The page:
TO SUM UP: Russia isn't really a country. It's a gas station (by gas station, I mean energy more generally) masquerading as a country.

Russia isn't really a world power anymore. It's a regional power that only has power on the world stage because of its nuclear stockpiles from the Cold War Era in the 20th century. Russia is waning in strength and facing lots of internal difficulties. This's why Russia's now being outspent by the US, China, India, and Saudi Arabia on defense spending today. Russia's naval capabilities are virtually non-existent. Hell, the entire country has only one warm water port at Sevastopol which Russia only recently got with the annexation of Crimea.

However, there's plenty of areas of common interest in regards to the relationship between the US and Russia. It's pretty clear that the Kremlin did not want Hillary Clinton to be President and did everything possible--like using a front for the GRU (*cough* Wikileaks *cough*) to leak "hacked" emails by John Podesta--due to Putin's personal dislike of Hillary Clinton and out of fear for her foreign policy. With that being said, on places like the Middle East or in ideological battles against Jihadi Islamists, there's lots of common ground for Russia and the US to work with one another.

So while Russia has basically been reduced to a regional power, it still wields a decent amount of power globally although that's only due to its nuclear stockpiles from the Cold War. It's having difficulty keeping itself together, but it's not in the interest of the US (or any other country for that matter) to fragment the Russian Federation simply because of the nuclear problem.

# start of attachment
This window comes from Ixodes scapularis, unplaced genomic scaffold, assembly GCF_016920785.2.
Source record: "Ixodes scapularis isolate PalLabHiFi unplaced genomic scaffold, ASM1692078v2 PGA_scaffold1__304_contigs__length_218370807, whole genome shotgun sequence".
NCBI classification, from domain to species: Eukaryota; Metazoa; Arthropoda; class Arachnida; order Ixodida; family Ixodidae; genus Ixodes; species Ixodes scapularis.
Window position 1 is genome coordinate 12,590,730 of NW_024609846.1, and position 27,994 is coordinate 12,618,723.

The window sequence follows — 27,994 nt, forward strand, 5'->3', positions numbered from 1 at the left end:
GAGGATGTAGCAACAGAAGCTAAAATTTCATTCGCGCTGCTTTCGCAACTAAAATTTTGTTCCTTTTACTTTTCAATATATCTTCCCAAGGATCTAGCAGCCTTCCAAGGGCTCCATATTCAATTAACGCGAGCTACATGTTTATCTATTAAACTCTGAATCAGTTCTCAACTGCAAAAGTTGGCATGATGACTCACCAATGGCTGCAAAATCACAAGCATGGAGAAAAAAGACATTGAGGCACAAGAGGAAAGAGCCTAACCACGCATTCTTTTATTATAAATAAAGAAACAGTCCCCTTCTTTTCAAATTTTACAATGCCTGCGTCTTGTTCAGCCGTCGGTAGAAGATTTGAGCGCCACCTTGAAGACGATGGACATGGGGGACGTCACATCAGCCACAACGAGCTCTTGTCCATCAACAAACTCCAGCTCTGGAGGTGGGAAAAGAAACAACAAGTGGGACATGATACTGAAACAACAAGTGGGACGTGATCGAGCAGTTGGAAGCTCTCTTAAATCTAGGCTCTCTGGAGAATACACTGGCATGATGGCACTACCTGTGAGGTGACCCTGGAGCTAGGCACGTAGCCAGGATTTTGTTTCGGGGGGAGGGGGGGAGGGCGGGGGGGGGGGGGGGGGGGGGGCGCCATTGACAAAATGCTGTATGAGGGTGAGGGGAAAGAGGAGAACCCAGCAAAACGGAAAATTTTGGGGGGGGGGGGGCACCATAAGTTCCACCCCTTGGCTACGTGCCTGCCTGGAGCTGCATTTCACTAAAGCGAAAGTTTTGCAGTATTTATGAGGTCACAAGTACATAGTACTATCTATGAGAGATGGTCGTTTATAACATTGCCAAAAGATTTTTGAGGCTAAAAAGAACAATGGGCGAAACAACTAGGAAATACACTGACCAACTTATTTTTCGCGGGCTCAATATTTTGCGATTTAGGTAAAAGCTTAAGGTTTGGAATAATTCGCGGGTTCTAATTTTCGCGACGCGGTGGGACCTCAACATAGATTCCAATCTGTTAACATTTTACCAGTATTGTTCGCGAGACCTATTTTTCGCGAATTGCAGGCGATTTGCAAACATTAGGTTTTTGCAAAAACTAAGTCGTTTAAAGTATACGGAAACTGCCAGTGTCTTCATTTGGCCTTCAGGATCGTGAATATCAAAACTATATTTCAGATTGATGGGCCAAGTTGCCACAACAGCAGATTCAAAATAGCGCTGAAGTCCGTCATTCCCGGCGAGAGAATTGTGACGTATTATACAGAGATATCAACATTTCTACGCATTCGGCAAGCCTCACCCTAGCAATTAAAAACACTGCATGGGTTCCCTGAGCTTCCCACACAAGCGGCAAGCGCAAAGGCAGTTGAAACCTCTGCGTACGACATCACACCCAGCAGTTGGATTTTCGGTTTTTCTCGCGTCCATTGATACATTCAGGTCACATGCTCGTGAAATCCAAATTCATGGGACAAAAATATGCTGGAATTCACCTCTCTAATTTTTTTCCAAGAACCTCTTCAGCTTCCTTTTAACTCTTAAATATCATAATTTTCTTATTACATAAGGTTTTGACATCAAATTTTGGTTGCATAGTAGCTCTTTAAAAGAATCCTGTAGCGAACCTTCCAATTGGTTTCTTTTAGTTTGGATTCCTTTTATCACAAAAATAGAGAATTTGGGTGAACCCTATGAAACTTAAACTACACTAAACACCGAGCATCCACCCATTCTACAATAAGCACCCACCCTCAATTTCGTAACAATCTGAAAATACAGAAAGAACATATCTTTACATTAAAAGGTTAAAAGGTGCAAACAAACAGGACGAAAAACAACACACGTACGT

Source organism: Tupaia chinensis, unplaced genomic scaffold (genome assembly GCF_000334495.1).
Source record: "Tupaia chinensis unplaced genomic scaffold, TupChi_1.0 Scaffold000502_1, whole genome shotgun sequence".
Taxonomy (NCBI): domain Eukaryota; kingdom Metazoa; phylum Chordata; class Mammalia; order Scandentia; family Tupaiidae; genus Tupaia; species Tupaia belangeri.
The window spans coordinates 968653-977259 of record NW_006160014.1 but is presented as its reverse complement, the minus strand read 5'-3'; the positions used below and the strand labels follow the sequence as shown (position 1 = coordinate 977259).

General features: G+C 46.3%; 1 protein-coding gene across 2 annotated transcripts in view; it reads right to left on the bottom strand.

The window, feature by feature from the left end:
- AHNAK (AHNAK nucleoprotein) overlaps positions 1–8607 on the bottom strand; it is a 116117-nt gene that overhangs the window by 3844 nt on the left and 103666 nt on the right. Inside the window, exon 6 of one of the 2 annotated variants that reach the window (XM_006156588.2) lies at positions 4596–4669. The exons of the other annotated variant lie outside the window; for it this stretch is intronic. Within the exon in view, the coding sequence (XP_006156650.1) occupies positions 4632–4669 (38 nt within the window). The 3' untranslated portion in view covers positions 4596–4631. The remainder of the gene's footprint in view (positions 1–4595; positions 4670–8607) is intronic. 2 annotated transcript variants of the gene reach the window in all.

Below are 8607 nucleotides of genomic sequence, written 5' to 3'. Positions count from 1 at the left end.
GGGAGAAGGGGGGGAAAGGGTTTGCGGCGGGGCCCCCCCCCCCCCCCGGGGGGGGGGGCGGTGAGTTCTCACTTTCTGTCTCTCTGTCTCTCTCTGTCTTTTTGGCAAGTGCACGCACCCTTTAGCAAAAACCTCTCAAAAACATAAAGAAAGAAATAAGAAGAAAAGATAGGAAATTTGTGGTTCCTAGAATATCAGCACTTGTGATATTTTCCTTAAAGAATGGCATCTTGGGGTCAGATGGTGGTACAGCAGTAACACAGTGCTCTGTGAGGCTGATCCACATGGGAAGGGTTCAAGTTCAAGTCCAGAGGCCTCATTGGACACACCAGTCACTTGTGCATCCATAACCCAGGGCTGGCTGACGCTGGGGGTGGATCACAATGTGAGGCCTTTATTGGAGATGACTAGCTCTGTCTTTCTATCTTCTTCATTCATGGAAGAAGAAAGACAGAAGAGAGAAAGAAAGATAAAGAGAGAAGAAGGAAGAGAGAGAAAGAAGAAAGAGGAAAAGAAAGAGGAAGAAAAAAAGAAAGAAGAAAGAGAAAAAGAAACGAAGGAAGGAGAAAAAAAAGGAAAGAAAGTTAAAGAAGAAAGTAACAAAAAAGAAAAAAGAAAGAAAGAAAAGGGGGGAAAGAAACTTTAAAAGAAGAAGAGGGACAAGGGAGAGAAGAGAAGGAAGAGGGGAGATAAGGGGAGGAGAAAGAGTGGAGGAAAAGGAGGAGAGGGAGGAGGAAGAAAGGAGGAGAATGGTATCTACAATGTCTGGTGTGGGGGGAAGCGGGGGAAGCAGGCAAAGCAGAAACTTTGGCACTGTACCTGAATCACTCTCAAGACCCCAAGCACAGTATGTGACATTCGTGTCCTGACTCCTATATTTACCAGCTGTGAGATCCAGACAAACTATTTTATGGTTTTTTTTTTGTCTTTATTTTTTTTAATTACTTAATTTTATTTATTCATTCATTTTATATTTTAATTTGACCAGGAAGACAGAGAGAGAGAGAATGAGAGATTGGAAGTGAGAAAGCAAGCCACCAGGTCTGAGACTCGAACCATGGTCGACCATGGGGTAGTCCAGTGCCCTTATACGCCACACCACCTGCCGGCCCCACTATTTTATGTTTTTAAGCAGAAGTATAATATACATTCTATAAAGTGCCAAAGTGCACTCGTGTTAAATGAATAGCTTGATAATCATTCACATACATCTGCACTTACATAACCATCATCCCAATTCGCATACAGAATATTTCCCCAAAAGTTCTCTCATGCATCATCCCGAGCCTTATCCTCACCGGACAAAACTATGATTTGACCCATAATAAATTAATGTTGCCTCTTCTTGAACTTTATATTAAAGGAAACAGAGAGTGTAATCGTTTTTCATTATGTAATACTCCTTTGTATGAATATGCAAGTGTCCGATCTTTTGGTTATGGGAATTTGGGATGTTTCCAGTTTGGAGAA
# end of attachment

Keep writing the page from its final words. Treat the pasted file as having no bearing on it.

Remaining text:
4 comments:

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  3. Somehow the ww2 with German invasion in the USSR are not even mentioned in your musings. Also you forgot the blood-letting Afghanistan adventure that bled Russia substantially, and the "Cold war", the sole purpose of it being bleeding Russia.

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    1. This isn't a historical post. It's a post detailing current geopolitical issues Russia faces. And Germany's invasion of Russia isn't new. Napoleon invaded Russia too and it ended in a similar light. Invading Russia is stupid.

      So the way you beat Russia is to basically force them to fight on all fronts at once and use the country's economic backwardness to maintain military power that it cannot sustain. Then, you play the waiting game. Before the US, the British Empire did the same thing in The Great Game. Russia is a very poor country that, by decade's end, will have a lower GDP/capita (nominal terms) than China (a country that has ~35-40% of its population live in dire poverty).